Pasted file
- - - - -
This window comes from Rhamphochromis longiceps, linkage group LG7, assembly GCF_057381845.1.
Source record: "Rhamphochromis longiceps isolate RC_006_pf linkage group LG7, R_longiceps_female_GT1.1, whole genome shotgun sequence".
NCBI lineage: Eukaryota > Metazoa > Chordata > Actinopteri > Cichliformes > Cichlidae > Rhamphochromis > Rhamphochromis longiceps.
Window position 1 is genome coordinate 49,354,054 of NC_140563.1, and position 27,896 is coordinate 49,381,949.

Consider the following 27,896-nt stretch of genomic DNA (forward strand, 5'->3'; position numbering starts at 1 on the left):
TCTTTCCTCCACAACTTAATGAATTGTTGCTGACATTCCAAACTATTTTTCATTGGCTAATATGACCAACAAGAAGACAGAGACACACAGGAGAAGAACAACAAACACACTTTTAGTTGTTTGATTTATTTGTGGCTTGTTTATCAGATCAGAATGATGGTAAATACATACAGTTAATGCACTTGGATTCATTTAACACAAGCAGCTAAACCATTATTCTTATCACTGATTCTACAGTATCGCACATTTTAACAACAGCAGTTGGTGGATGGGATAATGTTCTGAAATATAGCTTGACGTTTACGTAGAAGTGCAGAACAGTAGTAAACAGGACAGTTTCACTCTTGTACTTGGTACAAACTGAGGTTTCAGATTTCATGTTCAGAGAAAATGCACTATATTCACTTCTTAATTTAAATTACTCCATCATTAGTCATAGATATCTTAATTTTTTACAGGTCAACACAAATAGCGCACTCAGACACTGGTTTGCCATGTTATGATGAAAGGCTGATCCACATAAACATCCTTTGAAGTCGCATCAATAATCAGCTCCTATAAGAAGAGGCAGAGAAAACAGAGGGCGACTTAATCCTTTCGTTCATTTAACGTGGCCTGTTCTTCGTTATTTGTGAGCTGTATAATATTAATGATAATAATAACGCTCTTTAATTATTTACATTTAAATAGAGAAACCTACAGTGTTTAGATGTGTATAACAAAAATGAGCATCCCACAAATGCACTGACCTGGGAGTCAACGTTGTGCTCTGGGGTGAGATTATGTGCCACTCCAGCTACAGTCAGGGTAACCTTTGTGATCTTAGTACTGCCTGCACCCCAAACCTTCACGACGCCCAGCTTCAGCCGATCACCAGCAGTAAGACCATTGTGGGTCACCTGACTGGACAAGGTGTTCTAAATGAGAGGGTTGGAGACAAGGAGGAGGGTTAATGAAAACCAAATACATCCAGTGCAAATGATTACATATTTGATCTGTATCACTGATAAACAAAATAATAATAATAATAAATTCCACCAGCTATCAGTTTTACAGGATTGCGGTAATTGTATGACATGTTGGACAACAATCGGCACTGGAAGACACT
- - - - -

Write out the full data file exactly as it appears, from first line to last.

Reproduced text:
This window comes from Rhamphochromis longiceps, linkage group LG7, assembly GCF_057381845.1.
Source record: "Rhamphochromis longiceps isolate RC_006_pf linkage group LG7, R_longiceps_female_GT1.1, whole genome shotgun sequence".
NCBI lineage: Eukaryota > Metazoa > Chordata > Actinopteri > Cichliformes > Cichlidae > Rhamphochromis > Rhamphochromis longiceps.
Window position 1 is genome coordinate 49,354,054 of NC_140563.1, and position 27,896 is coordinate 49,381,949.

Consider the following 27,896-nt stretch of genomic DNA (forward strand, 5'->3'; position numbering starts at 1 on the left):
TCTTTCCTCCACAACTTAATGAATTGTTGCTGACATTCCAAACTATTTTTCATTGGCTAATATGACCAACAAGAAGACAGAGACACACAGGAGAAGAACAACAAACACACTTTTAGTTGTTTGATTTATTTGTGGCTTGTTTATCAGATCAGAATGATGGTAAATACATACAGTTAATGCACTTGGATTCATTTAACACAAGCAGCTAAACCATTATTCTTATCACTGATTCTACAGTATCGCACATTTTAACAACAGCAGTTGGTGGATGGGATAATGTTCTGAAATATAGCTTGACGTTTACGTAGAAGTGCAGAACAGTAGTAAACAGGACAGTTTCACTCTTGTACTTGGTACAAACTGAGGTTTCAGATTTCATGTTCAGAGAAAATGCACTATATTCACTTCTTAATTTAAATTACTCCATCATTAGTCATAGATATCTTAATTTTTTACAGGTCAACACAAATAGCGCACTCAGACACTGGTTTGCCATGTTATGATGAAAGGCTGATCCACATAAACATCCTTTGAAGTCGCATCAATAATCAGCTCCTATAAGAAGAGGCAGAGAAAACAGAGGGCGACTTAATCCTTTCGTTCATTTAACGTGGCCTGTTCTTCGTTATTTGTGAGCTGTATAATATTAATGATAATAATAACGCTCTTTAATTATTTACATTTAAATAGAGAAACCTACAGTGTTTAGATGTGTATAACAAAAATGAGCATCCCACAAATGCACTGACCTGGGAGTCAACGTTGTGCTCTGGGGTGAGATTATGTGCCACTCCAGCTACAGTCAGGGTAACCTTTGTGATCTTAGTACTGCCTGCACCCCAAACCTTCACGACGCCCAGCTTCAGCCGATCACCAGCAGTAAGACCATTGTGGGTCACCTGACTGGACAAGGTGTTCTAAATGAGAGGGTTGGAGACAAGGAGGAGGGTTAATGAAAACCAAATACATCCAGTGCAAATGATTACATATTTGATCTGTATCACTGATAAACAAAATAATAATAATAATAAATTCCACCAGCTATCAGTTTTACAGGATTGCGGTAATTGTATGACATGTTGGACAACAATCGGCACTGGAAGACACT